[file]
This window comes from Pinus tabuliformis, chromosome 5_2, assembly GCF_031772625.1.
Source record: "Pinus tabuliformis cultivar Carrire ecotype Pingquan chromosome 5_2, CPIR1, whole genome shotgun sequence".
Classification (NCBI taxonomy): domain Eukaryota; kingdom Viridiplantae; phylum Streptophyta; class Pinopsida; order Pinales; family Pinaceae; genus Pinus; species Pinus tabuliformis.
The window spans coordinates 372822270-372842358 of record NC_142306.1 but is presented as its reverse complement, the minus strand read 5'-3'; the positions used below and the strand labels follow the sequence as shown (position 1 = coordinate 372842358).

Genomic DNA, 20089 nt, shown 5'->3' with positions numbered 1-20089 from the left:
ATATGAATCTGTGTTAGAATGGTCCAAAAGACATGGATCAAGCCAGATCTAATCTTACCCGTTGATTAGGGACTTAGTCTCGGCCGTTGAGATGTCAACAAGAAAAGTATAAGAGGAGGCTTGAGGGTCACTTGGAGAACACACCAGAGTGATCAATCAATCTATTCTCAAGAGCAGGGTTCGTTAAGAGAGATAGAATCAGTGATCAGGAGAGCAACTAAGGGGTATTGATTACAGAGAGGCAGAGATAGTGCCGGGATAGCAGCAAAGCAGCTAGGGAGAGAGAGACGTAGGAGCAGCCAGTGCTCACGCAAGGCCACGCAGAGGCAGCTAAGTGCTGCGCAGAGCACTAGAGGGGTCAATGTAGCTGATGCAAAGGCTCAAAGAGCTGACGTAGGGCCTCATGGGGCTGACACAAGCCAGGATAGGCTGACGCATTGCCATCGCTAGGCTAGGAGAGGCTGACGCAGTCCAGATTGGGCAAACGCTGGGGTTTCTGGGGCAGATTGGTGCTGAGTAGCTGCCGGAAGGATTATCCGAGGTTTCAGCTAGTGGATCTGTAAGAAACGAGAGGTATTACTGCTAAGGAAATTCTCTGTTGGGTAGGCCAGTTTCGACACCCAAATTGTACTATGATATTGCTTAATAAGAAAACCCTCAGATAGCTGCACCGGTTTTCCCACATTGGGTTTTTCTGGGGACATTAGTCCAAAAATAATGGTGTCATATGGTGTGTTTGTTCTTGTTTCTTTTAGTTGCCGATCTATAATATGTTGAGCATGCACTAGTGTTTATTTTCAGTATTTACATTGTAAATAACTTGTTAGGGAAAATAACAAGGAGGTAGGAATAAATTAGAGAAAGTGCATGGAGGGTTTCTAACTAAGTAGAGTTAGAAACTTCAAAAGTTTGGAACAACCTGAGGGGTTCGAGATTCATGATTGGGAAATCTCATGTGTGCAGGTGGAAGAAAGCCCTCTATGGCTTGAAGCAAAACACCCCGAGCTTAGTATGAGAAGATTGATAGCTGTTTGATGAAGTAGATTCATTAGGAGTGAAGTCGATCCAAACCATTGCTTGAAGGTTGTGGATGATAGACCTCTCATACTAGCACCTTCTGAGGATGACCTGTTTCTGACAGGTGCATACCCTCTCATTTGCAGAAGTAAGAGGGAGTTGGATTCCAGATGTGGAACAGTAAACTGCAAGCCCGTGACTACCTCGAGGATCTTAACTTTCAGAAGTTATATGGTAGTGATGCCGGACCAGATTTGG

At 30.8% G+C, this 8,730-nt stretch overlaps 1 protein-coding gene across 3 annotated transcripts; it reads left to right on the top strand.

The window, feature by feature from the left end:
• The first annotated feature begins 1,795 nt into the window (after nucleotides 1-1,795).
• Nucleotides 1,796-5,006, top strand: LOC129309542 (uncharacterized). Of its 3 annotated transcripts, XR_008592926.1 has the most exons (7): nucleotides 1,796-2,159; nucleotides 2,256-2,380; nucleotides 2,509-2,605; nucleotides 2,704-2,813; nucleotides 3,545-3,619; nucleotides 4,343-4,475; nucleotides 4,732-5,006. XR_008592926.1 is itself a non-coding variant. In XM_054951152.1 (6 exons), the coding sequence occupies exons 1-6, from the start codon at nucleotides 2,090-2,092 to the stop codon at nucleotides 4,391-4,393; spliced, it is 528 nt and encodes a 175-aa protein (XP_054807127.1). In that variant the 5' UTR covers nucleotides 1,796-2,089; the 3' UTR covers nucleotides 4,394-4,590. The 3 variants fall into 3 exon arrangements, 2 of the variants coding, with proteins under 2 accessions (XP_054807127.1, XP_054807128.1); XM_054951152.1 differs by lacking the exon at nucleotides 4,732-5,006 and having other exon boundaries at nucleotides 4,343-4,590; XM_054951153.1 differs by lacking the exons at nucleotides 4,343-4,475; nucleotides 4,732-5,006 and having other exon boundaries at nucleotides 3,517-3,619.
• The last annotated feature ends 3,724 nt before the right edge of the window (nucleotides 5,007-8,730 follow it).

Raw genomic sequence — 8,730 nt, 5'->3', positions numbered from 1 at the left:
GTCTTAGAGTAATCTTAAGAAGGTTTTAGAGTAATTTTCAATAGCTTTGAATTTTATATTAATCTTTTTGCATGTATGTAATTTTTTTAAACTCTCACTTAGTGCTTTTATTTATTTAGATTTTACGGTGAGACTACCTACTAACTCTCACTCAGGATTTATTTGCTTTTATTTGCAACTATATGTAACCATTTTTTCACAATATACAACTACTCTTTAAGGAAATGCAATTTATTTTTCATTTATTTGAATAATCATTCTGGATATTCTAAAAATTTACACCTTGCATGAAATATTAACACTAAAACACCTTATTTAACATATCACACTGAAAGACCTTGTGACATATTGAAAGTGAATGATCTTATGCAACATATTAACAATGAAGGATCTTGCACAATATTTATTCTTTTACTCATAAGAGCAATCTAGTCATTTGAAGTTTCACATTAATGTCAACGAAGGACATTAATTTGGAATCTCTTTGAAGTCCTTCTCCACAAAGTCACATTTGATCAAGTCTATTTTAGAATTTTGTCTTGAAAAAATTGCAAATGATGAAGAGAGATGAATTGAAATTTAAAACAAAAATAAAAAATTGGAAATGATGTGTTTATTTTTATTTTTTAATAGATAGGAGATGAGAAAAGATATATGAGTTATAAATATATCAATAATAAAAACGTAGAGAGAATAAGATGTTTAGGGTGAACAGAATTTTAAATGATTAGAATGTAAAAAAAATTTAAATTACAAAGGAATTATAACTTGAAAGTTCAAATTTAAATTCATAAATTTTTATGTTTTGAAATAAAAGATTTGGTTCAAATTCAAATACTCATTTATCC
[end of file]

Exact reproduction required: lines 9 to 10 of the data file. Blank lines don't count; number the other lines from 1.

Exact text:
• The first annotated feature begins 1,795 nt into the window (after nucleotides 1-1,795).
• Nucleotides 1,796-5,006, top strand: LOC129309542 (uncharacterized). Of its 3 annotated transcripts, XR_008592926.1 has the most exons (7): nucleotides 1,796-2,159; nucleotides 2,256-2,380; nucleotides 2,509-2,605; nucleotides 2,704-2,813; nucleotides 3,545-3,619; nucleotides 4,343-4,475; nucleotides 4,732-5,006. XR_008592926.1 is itself a non-coding variant. In XM_054951152.1 (6 exons), the coding sequence occupies exons 1-6, from the start codon at nucleotides 2,090-2,092 to the stop codon at nucleotides 4,391-4,393; spliced, it is 528 nt and encodes a 175-aa protein (XP_054807127.1). In that variant the 5' UTR covers nucleotides 1,796-2,089; the 3' UTR covers nucleotides 4,394-4,590. The 3 variants fall into 3 exon arrangements, 2 of the variants coding, with proteins under 2 accessions (XP_054807127.1, XP_054807128.1); XM_054951152.1 differs by lacking the exon at nucleotides 4,732-5,006 and having other exon boundaries at nucleotides 4,343-4,590; XM_054951153.1 differs by lacking the exons at nucleotides 4,343-4,475; nucleotides 4,732-5,006 and having other exon boundaries at nucleotides 3,517-3,619.